10 March 1999 - In a letter to the Ludlow family, Adam Ingram, Minister of State at the Northern Ireland Office, stated "that every effort is being made to bring to justice those responsible for this appalling murder". Mr. Ingram added that it would be inappropriate for him to make any further comment until the DPP investigation into the case was completed.
13 April 1999 - In a letter to Mo Mowlam, Britain's Secretary of State in Belfast, Liz O'Donnell, Minister of State for Foreign Affairs in Dublin, referred to her government's 11-page assessment of the British Irish Rights Watch (BIRW) report on the murder of Belfast solicitor Pat Finucane. Her words could not have been better argued by the Ludlow family in their justification of a public inquiry for the murder of Seamus Ludlow. Here was a Dublin Minister demanding of the British the very mechanism that her own Government was refusing to the Ludlow family and the victims of the Dublin, Monaghan and Dundalk bombings of the 1970s.
The Minister's letter included: "As the assessment argues, the Finucane case and the associated allegations of collusion, fulfill the fundamental requirement of a public inquiry - i.e. that the matter under consideration is of urgent public interest. The accumulated evidence is sufficient to give reasonable cause to the public to believe that collusion may have taken place. Moreover, the allegations in question serve to undermine confidence in the rule of law and the concept of equality before the law. In my view, they can only be answered with confidence - one way or the other - through the mechanism of a public inquiry."
14 April 1999 - In reply to the above mentioned letter of 7 March to the RUC Chief Constable, Chief Superintendent G.W. Sillery, for the Chief Constable, thanked the family for indicating the questions that they would like to discuss with Mr. Flanagan. He continued: "You will appreciate I am sure that any meeting on your issues would be more appropriate after the Director of Public Prosecutions has given his decision on the investigation file currently with him.
"I will communicate further with you when the DPP's decision is at hand."
Given that the RUC had requested the list of questions in the first place, it was evidently a probing exercise since there was clearly no intention of allowing such a meeting to take place. Even though the DPP made his decision known on 15 October 1999, Chief Superintendent Sillery has still not made contact with the Ludlow family and the Chief Constable has made no response to the family's request for a meeting.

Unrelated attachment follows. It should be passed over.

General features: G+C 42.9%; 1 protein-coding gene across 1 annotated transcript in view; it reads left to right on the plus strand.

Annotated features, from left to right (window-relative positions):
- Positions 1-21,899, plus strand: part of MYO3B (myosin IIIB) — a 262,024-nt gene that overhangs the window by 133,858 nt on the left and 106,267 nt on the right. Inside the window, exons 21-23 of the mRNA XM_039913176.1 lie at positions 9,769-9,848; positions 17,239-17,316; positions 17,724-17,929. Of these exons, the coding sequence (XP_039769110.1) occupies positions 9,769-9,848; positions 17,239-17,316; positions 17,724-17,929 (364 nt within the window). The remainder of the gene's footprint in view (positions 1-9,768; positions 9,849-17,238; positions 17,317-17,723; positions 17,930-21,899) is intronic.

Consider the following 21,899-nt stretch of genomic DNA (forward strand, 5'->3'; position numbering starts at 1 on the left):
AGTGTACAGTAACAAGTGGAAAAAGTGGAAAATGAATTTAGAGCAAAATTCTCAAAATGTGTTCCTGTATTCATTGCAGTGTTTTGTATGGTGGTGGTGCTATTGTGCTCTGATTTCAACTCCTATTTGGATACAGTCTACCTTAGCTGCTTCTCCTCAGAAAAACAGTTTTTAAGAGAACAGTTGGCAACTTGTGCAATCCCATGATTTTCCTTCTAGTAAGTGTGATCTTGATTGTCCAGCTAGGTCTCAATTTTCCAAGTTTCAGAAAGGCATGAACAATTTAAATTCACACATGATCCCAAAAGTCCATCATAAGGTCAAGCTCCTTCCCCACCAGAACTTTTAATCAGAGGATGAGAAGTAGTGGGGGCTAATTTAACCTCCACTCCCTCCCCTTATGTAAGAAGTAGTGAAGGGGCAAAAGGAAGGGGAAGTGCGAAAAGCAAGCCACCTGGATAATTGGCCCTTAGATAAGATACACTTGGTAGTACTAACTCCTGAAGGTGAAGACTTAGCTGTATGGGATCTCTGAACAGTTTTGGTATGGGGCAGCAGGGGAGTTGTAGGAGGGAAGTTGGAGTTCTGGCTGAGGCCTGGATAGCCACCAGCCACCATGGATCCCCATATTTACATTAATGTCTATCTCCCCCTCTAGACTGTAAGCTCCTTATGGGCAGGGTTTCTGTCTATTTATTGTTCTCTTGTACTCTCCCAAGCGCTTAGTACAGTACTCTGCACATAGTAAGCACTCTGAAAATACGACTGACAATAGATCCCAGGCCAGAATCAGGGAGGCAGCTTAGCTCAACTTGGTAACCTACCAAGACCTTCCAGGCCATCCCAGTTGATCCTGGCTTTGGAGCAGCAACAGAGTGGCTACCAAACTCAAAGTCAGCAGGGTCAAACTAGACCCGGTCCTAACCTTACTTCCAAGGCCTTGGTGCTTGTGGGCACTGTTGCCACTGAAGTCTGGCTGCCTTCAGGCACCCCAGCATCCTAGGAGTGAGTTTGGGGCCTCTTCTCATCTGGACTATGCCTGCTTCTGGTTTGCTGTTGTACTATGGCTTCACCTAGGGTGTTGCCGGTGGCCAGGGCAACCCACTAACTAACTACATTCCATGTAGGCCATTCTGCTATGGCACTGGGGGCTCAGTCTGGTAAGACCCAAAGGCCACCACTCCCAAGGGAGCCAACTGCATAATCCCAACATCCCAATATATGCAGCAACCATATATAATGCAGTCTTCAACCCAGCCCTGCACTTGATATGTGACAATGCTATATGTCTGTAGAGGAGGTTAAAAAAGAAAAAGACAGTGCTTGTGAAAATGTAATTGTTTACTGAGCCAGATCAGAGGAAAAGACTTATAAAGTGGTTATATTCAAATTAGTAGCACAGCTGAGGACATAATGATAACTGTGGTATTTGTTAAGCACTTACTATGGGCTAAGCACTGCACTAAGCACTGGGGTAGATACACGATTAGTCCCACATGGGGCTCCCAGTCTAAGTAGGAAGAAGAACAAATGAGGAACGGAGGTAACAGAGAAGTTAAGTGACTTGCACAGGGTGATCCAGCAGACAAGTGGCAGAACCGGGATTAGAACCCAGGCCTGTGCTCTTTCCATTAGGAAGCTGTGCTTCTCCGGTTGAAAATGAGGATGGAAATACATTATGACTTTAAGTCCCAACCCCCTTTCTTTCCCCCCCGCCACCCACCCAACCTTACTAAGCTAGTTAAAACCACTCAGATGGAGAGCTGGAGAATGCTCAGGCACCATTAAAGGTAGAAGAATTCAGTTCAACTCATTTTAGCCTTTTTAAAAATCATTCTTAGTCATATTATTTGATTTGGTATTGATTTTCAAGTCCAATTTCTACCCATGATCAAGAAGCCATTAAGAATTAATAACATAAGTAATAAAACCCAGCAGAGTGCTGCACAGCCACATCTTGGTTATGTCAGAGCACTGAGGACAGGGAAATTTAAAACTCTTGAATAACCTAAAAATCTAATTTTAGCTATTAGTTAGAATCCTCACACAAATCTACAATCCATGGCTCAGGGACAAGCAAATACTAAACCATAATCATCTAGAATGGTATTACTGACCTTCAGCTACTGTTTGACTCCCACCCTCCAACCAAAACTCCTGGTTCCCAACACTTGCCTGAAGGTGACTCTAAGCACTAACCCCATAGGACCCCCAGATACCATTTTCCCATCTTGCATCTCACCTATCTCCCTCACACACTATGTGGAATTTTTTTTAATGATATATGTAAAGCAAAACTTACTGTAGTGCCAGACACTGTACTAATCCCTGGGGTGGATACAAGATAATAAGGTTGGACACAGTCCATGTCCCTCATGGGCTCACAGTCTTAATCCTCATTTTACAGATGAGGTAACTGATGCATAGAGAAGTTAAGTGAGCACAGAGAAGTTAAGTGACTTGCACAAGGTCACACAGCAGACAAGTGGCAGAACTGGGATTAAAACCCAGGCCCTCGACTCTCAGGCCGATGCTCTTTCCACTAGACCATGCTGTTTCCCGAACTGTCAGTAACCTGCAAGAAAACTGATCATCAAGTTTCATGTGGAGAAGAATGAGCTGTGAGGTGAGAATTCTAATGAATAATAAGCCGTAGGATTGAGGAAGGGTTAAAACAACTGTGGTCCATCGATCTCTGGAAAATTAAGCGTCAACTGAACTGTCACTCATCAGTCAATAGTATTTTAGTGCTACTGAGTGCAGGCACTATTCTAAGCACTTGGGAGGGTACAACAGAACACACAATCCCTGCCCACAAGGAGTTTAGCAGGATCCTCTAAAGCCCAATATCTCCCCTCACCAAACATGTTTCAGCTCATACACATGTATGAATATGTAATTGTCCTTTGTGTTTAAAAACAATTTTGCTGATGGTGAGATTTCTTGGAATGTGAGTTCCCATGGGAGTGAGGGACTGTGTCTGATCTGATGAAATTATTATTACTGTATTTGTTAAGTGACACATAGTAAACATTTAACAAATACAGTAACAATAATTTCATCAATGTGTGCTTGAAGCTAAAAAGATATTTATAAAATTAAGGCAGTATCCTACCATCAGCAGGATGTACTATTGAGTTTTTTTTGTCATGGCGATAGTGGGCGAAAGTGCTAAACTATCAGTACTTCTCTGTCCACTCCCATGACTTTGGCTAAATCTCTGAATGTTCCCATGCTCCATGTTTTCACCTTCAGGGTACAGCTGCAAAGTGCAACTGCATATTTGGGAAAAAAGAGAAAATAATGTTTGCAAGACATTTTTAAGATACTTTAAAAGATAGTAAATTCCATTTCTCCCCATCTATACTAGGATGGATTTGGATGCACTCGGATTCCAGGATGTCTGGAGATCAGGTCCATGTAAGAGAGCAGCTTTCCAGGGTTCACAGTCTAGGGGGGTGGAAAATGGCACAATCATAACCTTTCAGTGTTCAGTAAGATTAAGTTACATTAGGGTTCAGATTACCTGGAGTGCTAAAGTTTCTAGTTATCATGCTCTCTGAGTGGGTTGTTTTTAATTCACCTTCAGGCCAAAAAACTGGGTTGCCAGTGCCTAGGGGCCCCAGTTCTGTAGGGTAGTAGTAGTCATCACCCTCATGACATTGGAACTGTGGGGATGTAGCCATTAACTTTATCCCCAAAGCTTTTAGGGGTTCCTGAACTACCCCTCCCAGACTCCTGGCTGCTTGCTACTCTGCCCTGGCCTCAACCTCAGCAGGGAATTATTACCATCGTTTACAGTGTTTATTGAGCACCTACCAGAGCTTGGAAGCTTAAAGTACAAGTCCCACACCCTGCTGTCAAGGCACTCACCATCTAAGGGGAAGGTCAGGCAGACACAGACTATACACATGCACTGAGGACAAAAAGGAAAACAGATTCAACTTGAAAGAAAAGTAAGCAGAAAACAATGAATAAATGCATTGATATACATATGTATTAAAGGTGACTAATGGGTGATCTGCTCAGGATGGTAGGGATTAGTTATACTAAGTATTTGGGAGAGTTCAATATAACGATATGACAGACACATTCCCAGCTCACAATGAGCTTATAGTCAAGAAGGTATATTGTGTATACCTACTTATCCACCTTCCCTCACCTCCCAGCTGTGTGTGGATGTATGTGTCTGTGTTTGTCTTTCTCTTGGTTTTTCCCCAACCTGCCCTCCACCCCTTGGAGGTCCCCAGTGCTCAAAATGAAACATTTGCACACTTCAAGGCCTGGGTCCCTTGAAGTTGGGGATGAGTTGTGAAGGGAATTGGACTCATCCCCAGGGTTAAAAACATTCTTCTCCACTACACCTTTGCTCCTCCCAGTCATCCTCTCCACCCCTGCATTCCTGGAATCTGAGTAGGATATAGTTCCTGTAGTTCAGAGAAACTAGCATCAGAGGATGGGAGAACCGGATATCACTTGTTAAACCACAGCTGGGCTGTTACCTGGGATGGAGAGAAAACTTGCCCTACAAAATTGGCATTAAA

19 April 1999 - In a letter to the Ludlow family Mr. Ken Livingstone MP said that he gave the Ludlow family "my wholehearted backing."
In another letter, dated 19 April, to the Ludlow family's solicitor, Garda Chief Superintendent Ted Murphy, confirmed that his investigation was completed. He responded to the solicitor's request for access to his report with: "Because of the Confidential nature of the report I am unable to provide you with a copy thereof."
30 April 1999 - In a letter to An Garda Siochana, the family's solicitor responded to the refusal to give access to the Murphy Inquiry report: "It appears to defeat the purpose of reassuring the family that a proper investigation has been carried out into the original misconduct - if they are to be denied access to the outcome of that investigation. Perhaps you would be good enough to re-consider the matter and let us hear from you."
16 May 1999 - Several members of the Ludlow family, including Kevin Ludlow and his sister Nan Sharkey, and younger members of the family circle, were in Dublin on this day for a very special occasion. They had responded to a special invitation from the Justice for the Forgotten group to attend the 25th anniversary commemoration ceremonies for the 34 people who were murdered and the many more who were injured in the Dublin and Monaghan bombings of May 1974. The crowd gathered first at the Talbot Street monument to the dead of that day and then walked on to the other bomb sites at Parnell Street and South Leinster Street. Brief talks were given at each of the three bomb sites before the gathering assembled at the gates of Leinster House. Not even one TD was in attendance. Jimmy Sharkey addressed the gathering on behalf of the Ludlow family and copies of the independent British Irish Rights Watch report and other documentation were handed out.
23 July 1999 - In a letter to the Ludlow family, the Assistant Private Secretary to the Taoiseach, Bertie Ahern, advised "that the Commissioner of the Garda Siochana is finalising a report on the matter, which will then be presented to the Minister for Justice. You will appreciate that it would not be appropriate for the Taoiseach to comment on specific issues relating to the matter in advance of the report becoming available and its consideration by the Minister."